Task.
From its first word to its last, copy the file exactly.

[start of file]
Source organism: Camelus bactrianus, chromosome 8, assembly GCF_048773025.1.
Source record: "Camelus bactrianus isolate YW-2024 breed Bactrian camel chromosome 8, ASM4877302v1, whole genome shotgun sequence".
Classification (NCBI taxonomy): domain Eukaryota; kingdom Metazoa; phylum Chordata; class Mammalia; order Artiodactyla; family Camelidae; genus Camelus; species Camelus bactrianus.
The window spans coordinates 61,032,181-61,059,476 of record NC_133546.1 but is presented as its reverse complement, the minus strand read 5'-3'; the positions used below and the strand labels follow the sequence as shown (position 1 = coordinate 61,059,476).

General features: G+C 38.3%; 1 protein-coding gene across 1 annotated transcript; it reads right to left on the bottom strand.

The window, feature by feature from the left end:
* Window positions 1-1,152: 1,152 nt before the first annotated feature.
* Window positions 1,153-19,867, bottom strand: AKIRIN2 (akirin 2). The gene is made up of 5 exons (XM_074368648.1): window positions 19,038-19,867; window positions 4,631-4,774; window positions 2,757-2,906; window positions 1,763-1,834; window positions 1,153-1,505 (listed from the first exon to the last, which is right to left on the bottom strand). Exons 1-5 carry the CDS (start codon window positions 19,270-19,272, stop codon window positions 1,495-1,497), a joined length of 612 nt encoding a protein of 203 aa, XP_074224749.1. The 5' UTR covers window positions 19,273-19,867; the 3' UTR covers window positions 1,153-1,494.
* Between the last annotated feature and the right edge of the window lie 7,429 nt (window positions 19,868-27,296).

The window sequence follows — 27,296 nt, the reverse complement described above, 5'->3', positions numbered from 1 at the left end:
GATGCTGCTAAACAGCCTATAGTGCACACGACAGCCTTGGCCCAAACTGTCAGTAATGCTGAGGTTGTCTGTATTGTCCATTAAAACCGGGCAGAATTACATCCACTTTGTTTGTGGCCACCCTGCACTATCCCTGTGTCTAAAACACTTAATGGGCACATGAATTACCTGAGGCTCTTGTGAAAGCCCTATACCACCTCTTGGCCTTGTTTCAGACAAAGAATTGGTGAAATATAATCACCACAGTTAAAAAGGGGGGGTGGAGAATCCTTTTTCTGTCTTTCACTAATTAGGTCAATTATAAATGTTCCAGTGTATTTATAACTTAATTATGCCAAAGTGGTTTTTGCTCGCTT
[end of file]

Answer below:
Source organism: Camelus bactrianus, chromosome 8, assembly GCF_048773025.1.
Source record: "Camelus bactrianus isolate YW-2024 breed Bactrian camel chromosome 8, ASM4877302v1, whole genome shotgun sequence".
Classification (NCBI taxonomy): domain Eukaryota; kingdom Metazoa; phylum Chordata; class Mammalia; order Artiodactyla; family Camelidae; genus Camelus; species Camelus bactrianus.
The window spans coordinates 61,032,181-61,059,476 of record NC_133546.1 but is presented as its reverse complement, the minus strand read 5'-3'; the positions used below and the strand labels follow the sequence as shown (position 1 = coordinate 61,059,476).

General features: G+C 38.3%; 1 protein-coding gene across 1 annotated transcript; it reads right to left on the bottom strand.

The window, feature by feature from the left end:
* Window positions 1-1,152: 1,152 nt before the first annotated feature.
* Window positions 1,153-19,867, bottom strand: AKIRIN2 (akirin 2). The gene is made up of 5 exons (XM_074368648.1): window positions 19,038-19,867; window positions 4,631-4,774; window positions 2,757-2,906; window positions 1,763-1,834; window positions 1,153-1,505 (listed from the first exon to the last, which is right to left on the bottom strand). Exons 1-5 carry the CDS (start codon window positions 19,270-19,272, stop codon window positions 1,495-1,497), a joined length of 612 nt encoding a protein of 203 aa, XP_074224749.1. The 5' UTR covers window positions 19,273-19,867; the 3' UTR covers window positions 1,153-1,494.
* Between the last annotated feature and the right edge of the window lie 7,429 nt (window positions 19,868-27,296).

The window sequence follows — 27,296 nt, the reverse complement described above, 5'->3', positions numbered from 1 at the left end:
GATGCTGCTAAACAGCCTATAGTGCACACGACAGCCTTGGCCCAAACTGTCAGTAATGCTGAGGTTGTCTGTATTGTCCATTAAAACCGGGCAGAATTACATCCACTTTGTTTGTGGCCACCCTGCACTATCCCTGTGTCTAAAACACTTAATGGGCACATGAATTACCTGAGGCTCTTGTGAAAGCCCTATACCACCTCTTGGCCTTGTTTCAGACAAAGAATTGGTGAAATATAATCACCACAGTTAAAAAGGGGGGGTGGAGAATCCTTTTTCTGTCTTTCACTAATTAGGTCAATTATAAATGTTCCAGTGTATTTATAACTTAATTATGCCAAAGTGGTTTTTGCTCGCTT